Zoom and Indecent Exposure of Political Fringe

By Mansur Aslanov

Throughout human history, reclaiming distinct and durable identities has been a daunting challenge for nations emerging from ruins of empires. In most of Latin America, Spanish and Portuguese cultures dominate native traits, in the Middle East and Africa, French and British influences shape local identities; while in Southern Europe and, again, in the Middle East, people quietly indulge in Ottoman pleasures. 

In modern days, the former republics of the USSR are rebuilding their identities and statehood from a mix of complicated histories and competing narratives under the watchful eyes of Russia. Although having former dominant power next door compounds the nation-building challenge for others, Russia itself faces the most difficult trial as it can neither walk away from own history, nor progress without examining its past.

Over the last three decades, most post-Soviet states have moved beyond their common legacy and conveniently utilize the remaining elements of the yesteryear, such as Russian as lingua franca or shared technical expertise, for practical purposes. For those outside Russia it was much easier to abandon ideology and political approaches of the Communist Party. Thus, it was most surprising to encounter a very visible recent exception in generally very independent-minded and identity-conscious Azerbaijan.

Azerbaijan’s most loud a radical opposition group with a puffed-up moniker, the National Council, followed the coronavirus age fashion by setting up zoom meetings. The predictably leaked recordings of the meetings were as depressing as the participants ignoring every school’s basic warning its students about security problems with zoom. On the other hand, for a group with oversized ambitions and no clear purpose constantly complaining of insufficient coverage, publication of their meeting’s recording should be a promotion of ideas and political vision. Unfortunately, what the public saw was a disjointed collection of individuals concerned facebook likes of their rivals among the opposition. They also shared strong apprehension about LGBT. So much so, that one participant lamented that “Hitler did not finish them all,” and a lady, who also happens to be the best buddy of Western embassies and a self-proclaimed advocate for human rights, spent much of the meeting introducing profanities about LGBT in general and a particular U.S.-based gay individual.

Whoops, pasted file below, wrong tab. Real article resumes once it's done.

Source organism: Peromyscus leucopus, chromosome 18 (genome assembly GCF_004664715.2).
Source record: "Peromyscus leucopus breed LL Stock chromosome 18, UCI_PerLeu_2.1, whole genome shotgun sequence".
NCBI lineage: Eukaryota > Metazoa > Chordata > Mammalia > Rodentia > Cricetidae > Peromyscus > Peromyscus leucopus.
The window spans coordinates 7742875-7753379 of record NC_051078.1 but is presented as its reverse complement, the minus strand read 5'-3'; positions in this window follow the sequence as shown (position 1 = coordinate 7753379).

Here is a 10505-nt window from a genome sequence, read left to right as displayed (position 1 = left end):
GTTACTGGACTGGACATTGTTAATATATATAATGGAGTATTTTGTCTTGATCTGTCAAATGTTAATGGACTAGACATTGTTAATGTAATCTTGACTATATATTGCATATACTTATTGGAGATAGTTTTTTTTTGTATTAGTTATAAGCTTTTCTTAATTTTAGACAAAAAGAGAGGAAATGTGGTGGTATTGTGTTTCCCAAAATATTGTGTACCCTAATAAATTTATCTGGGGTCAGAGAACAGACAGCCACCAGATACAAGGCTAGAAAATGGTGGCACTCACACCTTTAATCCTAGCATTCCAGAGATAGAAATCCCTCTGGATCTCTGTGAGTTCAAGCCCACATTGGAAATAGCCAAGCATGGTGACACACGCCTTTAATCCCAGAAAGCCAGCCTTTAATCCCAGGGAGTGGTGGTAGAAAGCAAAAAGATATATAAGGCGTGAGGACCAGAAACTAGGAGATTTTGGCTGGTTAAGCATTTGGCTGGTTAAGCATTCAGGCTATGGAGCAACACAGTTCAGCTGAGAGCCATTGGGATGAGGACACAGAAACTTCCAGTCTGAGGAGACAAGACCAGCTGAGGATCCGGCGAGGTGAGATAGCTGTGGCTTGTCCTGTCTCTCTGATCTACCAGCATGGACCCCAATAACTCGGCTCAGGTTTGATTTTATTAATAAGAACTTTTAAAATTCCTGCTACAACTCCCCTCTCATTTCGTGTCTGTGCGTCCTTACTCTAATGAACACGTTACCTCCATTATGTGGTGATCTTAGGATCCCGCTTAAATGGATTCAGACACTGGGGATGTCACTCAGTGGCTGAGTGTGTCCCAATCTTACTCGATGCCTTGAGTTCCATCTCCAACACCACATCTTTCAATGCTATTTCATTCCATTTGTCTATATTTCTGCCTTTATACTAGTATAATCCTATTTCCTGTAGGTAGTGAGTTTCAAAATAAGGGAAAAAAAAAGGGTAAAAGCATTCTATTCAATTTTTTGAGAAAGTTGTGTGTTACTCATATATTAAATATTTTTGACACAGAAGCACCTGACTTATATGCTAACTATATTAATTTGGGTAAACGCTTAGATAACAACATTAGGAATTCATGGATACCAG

Going back to the Soviet legacy, the militant, negative and undefined political views of the National Council are typical of neo-Bolshevik groups rooted in the pre-independence era. It is not even that their views on LGBT are so retrograde – these issues are highly sensitive in the most conservative societies in the region and, especially, in the Muslim ones - but rather the group’s complete detachment from reality and utter irrelevance that made these meetings so embarrassing. It is clear now why they refuse any dialogue with the authorities or other opposition parties: they have nothing to offer and have no clue what to do. It is obvious that individuals who prioritize discussing other people’s personal laundry and sexual orientation and jealously count facebook likes cannot be political leaders. This is also a sad day for the society as a whole because the same individuals pretended to engage in political process for a long time – yes, these people have been around from Soviet days, nominated foreign citizens as presidential candidates and called people to the streets all while harboring personal resentment about facebook and admiring Hitler for his murder of gays

Their foreign sponsors and champions should be equally embarrassed for supporting and boosting the most Bolshevik-like groups and de-facto encouraging them to abandon any dialogue in Azerbaijan. Next time another Western politician or an NGO proclaim their support for someone they would benefit from some fact-checking; that is, of course, if they want to know the facts. For years, many in Azerbaijan have been puzzled by E.U. and U.S. embassies backing religious fanatics with staunchly anti-western, anti-Semitic and violent outlook. Now, it turns out, the West has also been embracing homophobes and generally misperceived radicals. As a side note, their online information outlets also follow the same methods as extremists all over the words by utilizing social networks for hysteria, calls for violence and capitalizing on personal insults.

Using empty human rights and democracy rhetoric to cover the lack of any relevant political agenda and producing nothing but distraction are typical devices of Bolshevik propaganda. Azerbaijan and most other nations in the region left all that legacy behind and, if anything, are reforming rapidly. As for the fringe political elements with anachronistic Soviet thinking and medieval religious doctrines, they belong in a museum rather than in modern politics. The sooner their backers understand that, the less embarrassing it is going to be.



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